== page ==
Aside from general ascetics, Manzanita branches are very slow to decay and last many years, both attached and detached from the plant. Although these branches may seem ready to go straight from the tree into your parrot’s habitat, it is very important that the branches are properly cleaned and disinfected before being introduced to your parrot.
Finally, I will explore the genus Arbutus, which contains about 12 species that are native to warm temperate regions of the Mediterranean, western Europe, Canary Islands, and North America.
Despite seeing my favorite broad-leafed evergreen tree on a day-to-day basis near my home in the Issy Alps of western Washington, my first Madrone sighting was in Texas. During graduate school, Apryle and I made a winter trip to Big Bend National Park where we were fortunate enough to spot a Texas Madrone. In retrospect this was a rare inland sighting of the tree that I have come to associate strongly with the Pacific coast. The smooth dark red bark stood out among the green grasses, succulents, and cacti of the Chisos Mountains.
Since moving to Washington, Apryle and I encounter this amazing tree frequently on our trail runs. The Pacific Madrone is a tree that has flaky bark with colors ranging from orange to green. They prefer well-drained locations, so they are often seen on rocky cliff sides. They also produce red berries that contrast their pale waxy green leaves. The tall (up to 23 m) trees frequently drop their contorted red branches that we sometimes collect to utilize for our own parrots (disinfected first of course).
In addition to the Texas and Pacific Madrone that I am familiar with, there are also another six species in the Americas, mostly found in Mexico, with one other species found in Arizona and New Mexico. There are four other species around the world; two located in southeast Europe and southwest Asia and one endemic to Libya and another endemic to the Canary Islands.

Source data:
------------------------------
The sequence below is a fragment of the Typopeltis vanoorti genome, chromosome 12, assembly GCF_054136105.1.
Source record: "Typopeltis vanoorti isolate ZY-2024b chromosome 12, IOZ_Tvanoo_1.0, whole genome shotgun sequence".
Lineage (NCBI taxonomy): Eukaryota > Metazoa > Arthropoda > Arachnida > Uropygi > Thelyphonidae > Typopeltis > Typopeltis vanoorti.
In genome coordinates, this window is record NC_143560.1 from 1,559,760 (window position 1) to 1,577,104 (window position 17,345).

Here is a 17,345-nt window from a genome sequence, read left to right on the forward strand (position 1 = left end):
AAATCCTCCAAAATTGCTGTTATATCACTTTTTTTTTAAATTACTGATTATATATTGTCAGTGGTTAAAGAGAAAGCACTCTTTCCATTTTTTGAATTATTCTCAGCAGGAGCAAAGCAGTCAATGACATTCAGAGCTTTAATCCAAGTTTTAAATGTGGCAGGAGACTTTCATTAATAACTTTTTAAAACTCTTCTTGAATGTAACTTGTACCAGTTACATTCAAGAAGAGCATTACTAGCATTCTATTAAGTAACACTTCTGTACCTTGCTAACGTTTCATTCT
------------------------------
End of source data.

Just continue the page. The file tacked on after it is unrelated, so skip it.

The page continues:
A study by Hileman et al. found that the Arbutus species of the Mediterranean basin were more closely related to genus Arctostaphylos than other North American Arbutus species. This is an interesting finding that further interconnects these two genera in the subfamily Arbutoideae.
Along with genus Arctostaphylos (Manzanitas), genus Arbutus (Madrones) are unique trees that add to the diversity of flora in their respective habitats. After cut, disinfected, and hardware has been added, Manzanita and Madrone are difficult to tell apart, but both of these plants are quite different and are important to their respective ecosystems. These trees should be respected and the wood should be harvested utilizing sustainable practices. When the process is completed properly and the branches are adequately disinfected, they make excellent perches with plenty of natural variation in size and contour in order to maximize your parrots foot health and dexterity.
Hileman, L. (2001). Phylogeny and biogeography of the Arbutoideae (Ericaceae): Implications for the Madrean-Tethyan hypothesis. Systematic Botany, 26(1), 131.
Wells, P. (1968). NEW TAXA, COMBINATIONS, AND CHROMOSOME NUMBERS IN ARCTOSTAPHYLOS (ERICACEAE). Madroño, 19(6), 193-210. Retrieved October 28, 2020, from http://www.jstor.org/stable/41423299